Collar fit is really important. Too tight, and it could hurt. Too loose, and all of a sudden your pet is on the run halfway across the park. For a collar that stays put comfortably, you should be able to fit two fingers underneath but not slide it off easily. In case of emergency, both dog and cat collars should have an ID with your phone number on it.
If your pet is constantly trying to slip out of their collar or tugging on walks, you have a couple options. To prevent choking and discomfort, you can simply switch to a harness. But if your dog is especially stubborn, you may need collars or harnesses that help with training. A Martingale collar is made up of two loops—one that stays loose and comfortable, and another that tightens a bit (without hurting your dog) to correct behavior when they pull on the leash. The other choice is a head collar, which goes behind the ears and around the muzzle to minimize their ability to pull with their head. Both of these need to be fit properly and used carefully (and we’re happy to help). That being said, there are definitely control collars that we don’t stand behind, such as ones that choke, pinch, and shock. Hurting your pet is not a great way to communicate and is also just plain mean.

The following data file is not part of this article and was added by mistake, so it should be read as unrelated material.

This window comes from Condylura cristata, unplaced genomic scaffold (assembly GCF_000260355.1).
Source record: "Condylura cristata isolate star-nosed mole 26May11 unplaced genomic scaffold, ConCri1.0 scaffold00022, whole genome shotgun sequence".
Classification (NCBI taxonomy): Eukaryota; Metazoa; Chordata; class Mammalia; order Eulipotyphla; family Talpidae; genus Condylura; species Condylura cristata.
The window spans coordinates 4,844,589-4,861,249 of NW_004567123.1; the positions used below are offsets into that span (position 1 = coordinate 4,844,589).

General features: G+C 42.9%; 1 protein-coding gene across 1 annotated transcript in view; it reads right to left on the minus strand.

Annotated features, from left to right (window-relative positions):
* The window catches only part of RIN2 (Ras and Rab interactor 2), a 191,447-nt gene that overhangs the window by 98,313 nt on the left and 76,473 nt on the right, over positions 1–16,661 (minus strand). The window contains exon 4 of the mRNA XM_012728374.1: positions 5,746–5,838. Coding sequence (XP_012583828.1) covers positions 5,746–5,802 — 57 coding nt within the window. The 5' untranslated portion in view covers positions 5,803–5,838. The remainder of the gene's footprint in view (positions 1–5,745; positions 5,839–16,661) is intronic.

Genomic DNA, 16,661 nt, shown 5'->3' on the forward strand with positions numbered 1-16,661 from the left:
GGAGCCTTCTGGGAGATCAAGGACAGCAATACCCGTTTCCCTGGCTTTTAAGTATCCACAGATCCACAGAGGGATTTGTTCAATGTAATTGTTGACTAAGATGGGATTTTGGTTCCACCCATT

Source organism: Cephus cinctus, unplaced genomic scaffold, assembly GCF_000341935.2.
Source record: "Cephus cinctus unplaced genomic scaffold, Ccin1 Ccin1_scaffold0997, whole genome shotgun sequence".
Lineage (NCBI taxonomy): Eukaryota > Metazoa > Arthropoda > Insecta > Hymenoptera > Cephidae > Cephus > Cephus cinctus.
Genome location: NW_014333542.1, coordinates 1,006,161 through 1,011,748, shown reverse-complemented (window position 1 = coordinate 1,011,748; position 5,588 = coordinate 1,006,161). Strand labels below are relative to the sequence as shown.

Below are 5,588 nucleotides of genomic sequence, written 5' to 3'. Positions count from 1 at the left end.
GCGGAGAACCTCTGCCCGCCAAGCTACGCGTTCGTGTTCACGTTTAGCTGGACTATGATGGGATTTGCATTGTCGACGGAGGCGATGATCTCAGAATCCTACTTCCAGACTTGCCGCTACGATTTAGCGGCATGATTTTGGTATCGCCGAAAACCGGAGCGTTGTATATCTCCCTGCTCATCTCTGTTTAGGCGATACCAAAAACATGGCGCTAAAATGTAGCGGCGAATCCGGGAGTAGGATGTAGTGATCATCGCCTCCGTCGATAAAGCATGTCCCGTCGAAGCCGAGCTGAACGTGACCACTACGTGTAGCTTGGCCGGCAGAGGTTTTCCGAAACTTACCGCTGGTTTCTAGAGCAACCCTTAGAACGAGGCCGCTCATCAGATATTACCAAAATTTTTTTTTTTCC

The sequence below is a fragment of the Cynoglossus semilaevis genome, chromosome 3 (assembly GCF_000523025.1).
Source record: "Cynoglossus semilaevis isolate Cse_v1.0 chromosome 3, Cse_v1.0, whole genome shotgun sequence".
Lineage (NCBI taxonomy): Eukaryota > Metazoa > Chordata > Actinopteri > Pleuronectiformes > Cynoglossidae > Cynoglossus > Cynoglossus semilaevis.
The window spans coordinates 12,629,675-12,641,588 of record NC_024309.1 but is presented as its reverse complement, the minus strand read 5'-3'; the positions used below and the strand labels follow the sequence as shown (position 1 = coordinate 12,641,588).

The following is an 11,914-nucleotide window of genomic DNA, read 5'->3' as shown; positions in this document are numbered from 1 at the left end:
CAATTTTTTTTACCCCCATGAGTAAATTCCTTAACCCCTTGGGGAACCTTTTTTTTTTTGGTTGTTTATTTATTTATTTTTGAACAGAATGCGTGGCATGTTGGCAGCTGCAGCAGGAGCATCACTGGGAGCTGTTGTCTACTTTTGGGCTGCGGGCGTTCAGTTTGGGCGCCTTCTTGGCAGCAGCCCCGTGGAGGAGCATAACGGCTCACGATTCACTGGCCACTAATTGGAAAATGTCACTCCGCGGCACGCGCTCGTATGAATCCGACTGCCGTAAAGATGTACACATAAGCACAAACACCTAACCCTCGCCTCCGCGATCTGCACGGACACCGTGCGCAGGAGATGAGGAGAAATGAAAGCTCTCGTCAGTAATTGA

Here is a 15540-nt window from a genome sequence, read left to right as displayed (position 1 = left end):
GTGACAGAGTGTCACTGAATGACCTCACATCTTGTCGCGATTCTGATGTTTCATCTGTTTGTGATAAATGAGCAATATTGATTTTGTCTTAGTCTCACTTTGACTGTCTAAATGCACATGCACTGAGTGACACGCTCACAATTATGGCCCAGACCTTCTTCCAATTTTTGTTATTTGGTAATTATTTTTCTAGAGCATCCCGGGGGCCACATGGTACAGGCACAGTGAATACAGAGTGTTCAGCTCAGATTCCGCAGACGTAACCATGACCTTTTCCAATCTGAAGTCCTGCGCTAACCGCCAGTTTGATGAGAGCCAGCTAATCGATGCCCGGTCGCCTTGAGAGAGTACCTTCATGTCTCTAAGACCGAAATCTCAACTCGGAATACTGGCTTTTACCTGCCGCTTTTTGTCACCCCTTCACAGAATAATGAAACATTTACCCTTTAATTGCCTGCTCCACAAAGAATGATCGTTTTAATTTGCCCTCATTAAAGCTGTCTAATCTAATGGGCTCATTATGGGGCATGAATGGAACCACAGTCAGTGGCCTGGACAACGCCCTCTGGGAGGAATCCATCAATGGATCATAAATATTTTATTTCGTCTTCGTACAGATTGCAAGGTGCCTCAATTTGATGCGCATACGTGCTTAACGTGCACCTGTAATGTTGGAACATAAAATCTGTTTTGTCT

For more mellow pets who’ve mastered leash training, there’s always a simple buckle collar. It adjusts like a belt and is meant to stay on all the time, inside and out. And for our feline friends who spend more time at home than on leashes, there’s breakaway collars, which come apart when pressure is added (such as when they get snagged on something while performing a death-defying cat feat). However, if you’re experimenting with walking your cat (yes, you can do that), always put them in a harness rather than a collar.